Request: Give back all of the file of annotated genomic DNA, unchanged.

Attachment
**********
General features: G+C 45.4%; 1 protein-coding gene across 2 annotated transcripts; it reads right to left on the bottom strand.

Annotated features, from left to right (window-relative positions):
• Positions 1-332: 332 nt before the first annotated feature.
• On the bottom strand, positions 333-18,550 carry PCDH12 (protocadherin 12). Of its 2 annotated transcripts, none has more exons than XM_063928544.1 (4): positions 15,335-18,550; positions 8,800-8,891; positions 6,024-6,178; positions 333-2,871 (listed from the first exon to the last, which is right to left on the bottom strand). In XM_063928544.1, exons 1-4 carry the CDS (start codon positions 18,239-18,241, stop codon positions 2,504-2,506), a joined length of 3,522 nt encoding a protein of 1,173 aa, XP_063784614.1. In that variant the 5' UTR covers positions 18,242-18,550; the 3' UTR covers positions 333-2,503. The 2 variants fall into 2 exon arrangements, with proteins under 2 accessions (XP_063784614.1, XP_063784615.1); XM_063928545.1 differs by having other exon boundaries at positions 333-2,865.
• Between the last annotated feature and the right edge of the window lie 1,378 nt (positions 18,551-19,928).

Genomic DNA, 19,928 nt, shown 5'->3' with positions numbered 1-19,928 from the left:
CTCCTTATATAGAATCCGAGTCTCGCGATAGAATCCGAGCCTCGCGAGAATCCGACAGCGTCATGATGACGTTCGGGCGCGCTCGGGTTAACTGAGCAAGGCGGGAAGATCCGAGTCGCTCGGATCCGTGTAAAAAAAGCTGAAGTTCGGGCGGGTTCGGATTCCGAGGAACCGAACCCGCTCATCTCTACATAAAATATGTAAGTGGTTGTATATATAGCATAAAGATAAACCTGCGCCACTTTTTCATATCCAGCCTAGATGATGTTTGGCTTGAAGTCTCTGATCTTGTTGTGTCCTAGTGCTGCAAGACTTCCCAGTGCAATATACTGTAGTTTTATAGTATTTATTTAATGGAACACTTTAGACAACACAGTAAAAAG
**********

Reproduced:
General features: G+C 45.4%; 1 protein-coding gene across 2 annotated transcripts; it reads right to left on the bottom strand.

Annotated features, from left to right (window-relative positions):
• Positions 1-332: 332 nt before the first annotated feature.
• On the bottom strand, positions 333-18,550 carry PCDH12 (protocadherin 12). Of its 2 annotated transcripts, none has more exons than XM_063928544.1 (4): positions 15,335-18,550; positions 8,800-8,891; positions 6,024-6,178; positions 333-2,871 (listed from the first exon to the last, which is right to left on the bottom strand). In XM_063928544.1, exons 1-4 carry the CDS (start codon positions 18,239-18,241, stop codon positions 2,504-2,506), a joined length of 3,522 nt encoding a protein of 1,173 aa, XP_063784614.1. In that variant the 5' UTR covers positions 18,242-18,550; the 3' UTR covers positions 333-2,503. The 2 variants fall into 2 exon arrangements, with proteins under 2 accessions (XP_063784614.1, XP_063784615.1); XM_063928545.1 differs by having other exon boundaries at positions 333-2,865.
• Between the last annotated feature and the right edge of the window lie 1,378 nt (positions 18,551-19,928).

Genomic DNA, 19,928 nt, shown 5'->3' with positions numbered 1-19,928 from the left:
CTCCTTATATAGAATCCGAGTCTCGCGATAGAATCCGAGCCTCGCGAGAATCCGACAGCGTCATGATGACGTTCGGGCGCGCTCGGGTTAACTGAGCAAGGCGGGAAGATCCGAGTCGCTCGGATCCGTGTAAAAAAAGCTGAAGTTCGGGCGGGTTCGGATTCCGAGGAACCGAACCCGCTCATCTCTACATAAAATATGTAAGTGGTTGTATATATAGCATAAAGATAAACCTGCGCCACTTTTTCATATCCAGCCTAGATGATGTTTGGCTTGAAGTCTCTGATCTTGTTGTGTCCTAGTGCTGCAAGACTTCCCAGTGCAATATACTGTAGTTTTATAGTATTTATTTAATGGAACACTTTAGACAACACAGTAAAAAG